Evidence continues to pour in that closing schools as a pandemic precaution has been devastating for children. We’ve been saying it for two years.
Earlier this month, Harvard’s Center for Education Policy Research published an analysis of learning loss and remote iinstruction. It looked at data from more than 2 million students in 49 states and Washington, D.C. The researchers compared students’ academic growth before the pandemic to progress during the pandemic. This allowed them to assess performance differences between in-person and remote learning. To the surprise of anyone who hasn’t been awake in two years, the students who stayed on campus did better.
The researchers found that students who were in class lost about 20% of the year of math learning, The New York Times reported. Some of that may stem from school closures in the spring of 2020. But students forced to attend school virtually for most of the year have fared far worse. They lost about 50% of a year’s worth of learning.
Additionally, students in high-poverty schools that opened had less math learning loss than students in low-poverty schools that remained closed.
Score one for the governors — mostly Republicans — who allowed schools to reopen in the fall of 2020 despite relentless criticism from progressives. It was then clear that the virus posed little danger to children and that schools could operate safely. Children in these states will reap a lifetime of benefits because someone had the courage to stand up to the teachers’ unions who were hysterically lamenting children being taken away in body bags.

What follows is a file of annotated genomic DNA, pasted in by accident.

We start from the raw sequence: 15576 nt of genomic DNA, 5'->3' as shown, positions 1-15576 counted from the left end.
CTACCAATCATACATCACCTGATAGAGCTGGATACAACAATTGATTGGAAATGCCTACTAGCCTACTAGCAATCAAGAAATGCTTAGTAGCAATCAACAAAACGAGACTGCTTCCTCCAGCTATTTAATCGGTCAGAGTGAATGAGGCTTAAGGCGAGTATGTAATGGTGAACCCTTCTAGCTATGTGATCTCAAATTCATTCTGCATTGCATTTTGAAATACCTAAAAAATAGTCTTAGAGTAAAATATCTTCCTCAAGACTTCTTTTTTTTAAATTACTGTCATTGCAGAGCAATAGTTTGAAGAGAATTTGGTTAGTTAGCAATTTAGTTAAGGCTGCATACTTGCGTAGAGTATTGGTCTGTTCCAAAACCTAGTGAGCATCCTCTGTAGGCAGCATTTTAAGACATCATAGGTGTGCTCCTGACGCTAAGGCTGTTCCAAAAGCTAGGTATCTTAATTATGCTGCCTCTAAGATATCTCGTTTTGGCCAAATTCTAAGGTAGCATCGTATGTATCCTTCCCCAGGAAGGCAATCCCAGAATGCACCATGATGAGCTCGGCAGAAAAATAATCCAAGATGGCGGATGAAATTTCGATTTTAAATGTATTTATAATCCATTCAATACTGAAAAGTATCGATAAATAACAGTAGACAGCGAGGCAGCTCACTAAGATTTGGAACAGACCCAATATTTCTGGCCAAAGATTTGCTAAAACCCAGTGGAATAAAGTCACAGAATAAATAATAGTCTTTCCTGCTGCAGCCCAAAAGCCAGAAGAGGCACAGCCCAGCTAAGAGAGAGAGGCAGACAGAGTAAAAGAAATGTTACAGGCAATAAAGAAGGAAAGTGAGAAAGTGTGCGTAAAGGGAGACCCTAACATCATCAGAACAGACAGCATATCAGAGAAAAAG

The insistence on keeping campuses closed in many blue states was especially difficult for low-income students. “In school districts that were remote for most of 2020-21, high-poverty schools experienced 50% more loss of achievement than low-poverty schools,” the report said. The researchers found that “mathematics achievement gaps did not widen in domains that remained in person,” although reading gaps increased slightly.
It also exacerbated the racial achievement gap, as black and Hispanic students were more likely to attend very poor schools. “If achievement losses become permanent, there will be major implications for future earnings, racial equity, and income inequality, especially in states where distance education was common,” the authors write.
This should ring alarm bells in Clark County and prompt school officials to aggressively implement programs to bring kids up to speed. Instead, Superintendent Jesus Jara seems more focused on diluting academic standards.
This is another reason Nevada parents, especially in low-income families, need more options, including school choice.